The UK Potato Market – A Farmer’s View – November 2019
Don’t count your chickens before they hatch…
The potato harvest of 2019 is turning out to be a great example of this old proverb.
Earlier this year, the potatoes had been planted in good time and, as we say here, had “gone in well”. However, having been pleased with a good summer growing season, thoughts of a plentiful or bountiful harvest have been well and truly scuppered and we are, once again, praying to the weather gods.
Unlike last year, when we prayed for rain during the 2018 summer drought, now, we just wish it would stop raining! As I write, the rain is beating down, again and lifting will have once again ground to a halt.
Even here on our farm on the Yorkshire Wolds, water is now standing on the fields, despite the fact that it is generally land which drains quickly and well, having a good solid chalk base.
There are varying reports nationally about how much of the crop is yet to be lifted. These vary from about 10% to 20%. The crops that have been lifted don’t seem to have quite the baker content that we had hoped, and they have been of variable quality.
However, the crops that have been harvested in all of this rain during the last few weeks are showing signs of greening and, in particular, soft rots causing crop breakdown. What we do not yet know is the full extent in both Yorkshire and Lincolnshire of the difficulties with this latter part of harvest.
Normally, the entire crop would have been harvested by the end of October and certainly before the first frosts. We are hoping very much that it doesn’t get much colder…
To put this in context for the rest of farming: it is not just the potato harvest which has been affected by all of this rain. The winter drilling and other cultivating of the land which happens at this time of year has, of course, been impacted hugely.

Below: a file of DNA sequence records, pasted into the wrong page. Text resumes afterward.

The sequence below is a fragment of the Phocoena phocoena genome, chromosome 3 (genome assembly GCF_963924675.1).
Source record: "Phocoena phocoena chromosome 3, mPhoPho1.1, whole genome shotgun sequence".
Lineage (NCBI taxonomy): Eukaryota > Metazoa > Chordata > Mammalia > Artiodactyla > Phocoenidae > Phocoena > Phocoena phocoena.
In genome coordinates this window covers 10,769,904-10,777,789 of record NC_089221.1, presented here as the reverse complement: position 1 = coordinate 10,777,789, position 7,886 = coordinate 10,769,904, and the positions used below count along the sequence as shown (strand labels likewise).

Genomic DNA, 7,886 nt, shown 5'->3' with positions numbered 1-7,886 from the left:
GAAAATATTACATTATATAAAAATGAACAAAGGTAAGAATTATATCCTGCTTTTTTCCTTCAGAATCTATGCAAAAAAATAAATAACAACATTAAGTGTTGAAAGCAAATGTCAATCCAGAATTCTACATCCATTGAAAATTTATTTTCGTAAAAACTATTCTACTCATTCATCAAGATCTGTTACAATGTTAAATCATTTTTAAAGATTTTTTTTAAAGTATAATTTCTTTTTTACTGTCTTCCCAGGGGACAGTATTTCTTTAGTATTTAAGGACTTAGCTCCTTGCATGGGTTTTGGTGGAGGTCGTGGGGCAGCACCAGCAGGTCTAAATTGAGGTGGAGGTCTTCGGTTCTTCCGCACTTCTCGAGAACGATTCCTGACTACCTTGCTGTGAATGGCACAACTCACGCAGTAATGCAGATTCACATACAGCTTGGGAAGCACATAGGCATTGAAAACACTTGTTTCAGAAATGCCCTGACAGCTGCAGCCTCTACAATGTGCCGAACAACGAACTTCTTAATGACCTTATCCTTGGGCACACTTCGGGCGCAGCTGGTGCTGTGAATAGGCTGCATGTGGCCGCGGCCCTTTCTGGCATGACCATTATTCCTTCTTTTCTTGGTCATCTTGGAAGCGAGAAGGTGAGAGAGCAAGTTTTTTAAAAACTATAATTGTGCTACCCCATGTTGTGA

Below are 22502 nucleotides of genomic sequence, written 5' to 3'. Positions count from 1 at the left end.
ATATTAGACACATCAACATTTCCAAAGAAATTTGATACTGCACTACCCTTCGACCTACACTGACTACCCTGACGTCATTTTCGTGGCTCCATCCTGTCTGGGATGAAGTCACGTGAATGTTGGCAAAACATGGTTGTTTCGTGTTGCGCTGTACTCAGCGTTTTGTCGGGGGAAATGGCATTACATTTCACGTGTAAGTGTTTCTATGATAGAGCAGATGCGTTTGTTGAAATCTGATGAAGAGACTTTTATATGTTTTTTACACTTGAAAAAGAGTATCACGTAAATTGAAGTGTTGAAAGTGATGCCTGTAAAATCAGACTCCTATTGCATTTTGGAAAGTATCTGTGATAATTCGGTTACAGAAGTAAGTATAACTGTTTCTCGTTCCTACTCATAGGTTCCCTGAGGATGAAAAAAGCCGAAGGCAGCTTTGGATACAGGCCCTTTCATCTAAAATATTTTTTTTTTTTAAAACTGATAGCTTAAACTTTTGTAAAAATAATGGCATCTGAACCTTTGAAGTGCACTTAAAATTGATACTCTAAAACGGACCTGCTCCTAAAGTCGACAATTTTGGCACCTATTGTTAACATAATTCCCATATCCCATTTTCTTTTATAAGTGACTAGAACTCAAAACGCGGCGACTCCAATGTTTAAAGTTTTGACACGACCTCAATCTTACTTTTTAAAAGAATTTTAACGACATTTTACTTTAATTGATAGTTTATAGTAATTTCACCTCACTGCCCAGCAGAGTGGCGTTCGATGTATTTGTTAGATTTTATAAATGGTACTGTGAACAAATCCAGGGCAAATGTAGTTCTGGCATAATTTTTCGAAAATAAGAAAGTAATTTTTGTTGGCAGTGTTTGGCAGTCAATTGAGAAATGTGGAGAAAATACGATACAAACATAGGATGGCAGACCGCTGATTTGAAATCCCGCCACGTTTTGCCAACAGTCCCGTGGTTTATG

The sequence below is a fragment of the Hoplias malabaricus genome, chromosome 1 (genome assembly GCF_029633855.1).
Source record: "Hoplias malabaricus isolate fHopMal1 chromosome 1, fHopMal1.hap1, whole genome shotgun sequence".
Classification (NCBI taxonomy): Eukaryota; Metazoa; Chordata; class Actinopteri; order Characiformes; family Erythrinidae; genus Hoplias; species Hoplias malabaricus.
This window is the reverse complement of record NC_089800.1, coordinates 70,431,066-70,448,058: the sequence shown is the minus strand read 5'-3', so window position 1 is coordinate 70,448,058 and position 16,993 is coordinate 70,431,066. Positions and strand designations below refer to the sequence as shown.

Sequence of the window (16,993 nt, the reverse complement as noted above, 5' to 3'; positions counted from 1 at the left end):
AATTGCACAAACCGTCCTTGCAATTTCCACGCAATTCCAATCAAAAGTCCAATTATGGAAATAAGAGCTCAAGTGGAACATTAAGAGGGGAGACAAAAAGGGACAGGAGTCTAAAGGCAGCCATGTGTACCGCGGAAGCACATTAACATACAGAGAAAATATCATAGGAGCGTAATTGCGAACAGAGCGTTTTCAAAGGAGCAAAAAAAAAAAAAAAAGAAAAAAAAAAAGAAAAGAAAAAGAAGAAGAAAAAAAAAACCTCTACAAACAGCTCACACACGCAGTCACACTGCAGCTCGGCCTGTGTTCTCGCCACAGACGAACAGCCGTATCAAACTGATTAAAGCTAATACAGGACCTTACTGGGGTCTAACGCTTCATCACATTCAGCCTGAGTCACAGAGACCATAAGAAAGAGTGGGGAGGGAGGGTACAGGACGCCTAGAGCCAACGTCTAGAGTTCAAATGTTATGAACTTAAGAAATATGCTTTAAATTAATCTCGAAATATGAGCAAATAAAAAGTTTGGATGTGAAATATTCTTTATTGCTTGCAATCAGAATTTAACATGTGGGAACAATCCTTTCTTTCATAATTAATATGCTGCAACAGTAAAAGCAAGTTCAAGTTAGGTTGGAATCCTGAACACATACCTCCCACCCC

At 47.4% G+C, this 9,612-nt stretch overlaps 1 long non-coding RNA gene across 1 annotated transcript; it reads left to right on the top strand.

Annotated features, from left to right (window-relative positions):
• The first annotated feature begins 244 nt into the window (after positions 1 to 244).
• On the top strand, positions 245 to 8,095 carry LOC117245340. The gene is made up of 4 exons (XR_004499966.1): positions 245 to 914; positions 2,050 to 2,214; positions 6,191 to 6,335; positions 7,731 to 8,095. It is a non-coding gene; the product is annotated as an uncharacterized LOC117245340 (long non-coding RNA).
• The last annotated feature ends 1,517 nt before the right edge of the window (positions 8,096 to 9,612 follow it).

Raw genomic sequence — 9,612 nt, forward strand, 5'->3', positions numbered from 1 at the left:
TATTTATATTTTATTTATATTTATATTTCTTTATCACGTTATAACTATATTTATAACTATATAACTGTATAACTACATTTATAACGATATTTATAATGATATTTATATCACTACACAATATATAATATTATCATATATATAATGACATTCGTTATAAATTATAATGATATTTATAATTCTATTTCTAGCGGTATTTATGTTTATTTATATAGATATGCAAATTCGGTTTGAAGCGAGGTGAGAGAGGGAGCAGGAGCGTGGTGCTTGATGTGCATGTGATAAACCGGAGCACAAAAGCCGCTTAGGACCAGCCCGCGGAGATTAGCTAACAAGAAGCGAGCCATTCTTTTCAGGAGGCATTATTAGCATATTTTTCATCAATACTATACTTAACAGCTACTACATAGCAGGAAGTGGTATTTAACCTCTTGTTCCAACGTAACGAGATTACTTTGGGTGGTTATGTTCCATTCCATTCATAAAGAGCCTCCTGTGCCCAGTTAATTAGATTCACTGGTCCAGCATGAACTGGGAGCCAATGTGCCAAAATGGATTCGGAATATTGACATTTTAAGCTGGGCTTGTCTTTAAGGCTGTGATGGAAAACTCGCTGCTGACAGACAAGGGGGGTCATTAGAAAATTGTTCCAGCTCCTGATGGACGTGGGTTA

Many fields of winter crops (for example, winter wheat) will not now be drilled during the correct “window” which will mean that more spring crops will be grown. This in turn has put pressure on availability of seed for spring crops and we have heard that usual stores of these have now sold out.
On a positive note for wildlife, the hawthorn hedges are absolutely laden with berries which are great for the wild bird life here on the Wolds. We are, as usual, leaving these hedges and not cutting them until the spring. They are a valuable food source for birds and wildlife during the harsh winter months. However, it is a local saying that this many berries on the hedges can also be a sign of a cold winter.
So, we will continue praying for some dry and mild weather, ideally with a gentle wind, while getting out our winter woollies. We might be in for a long cold winter this year.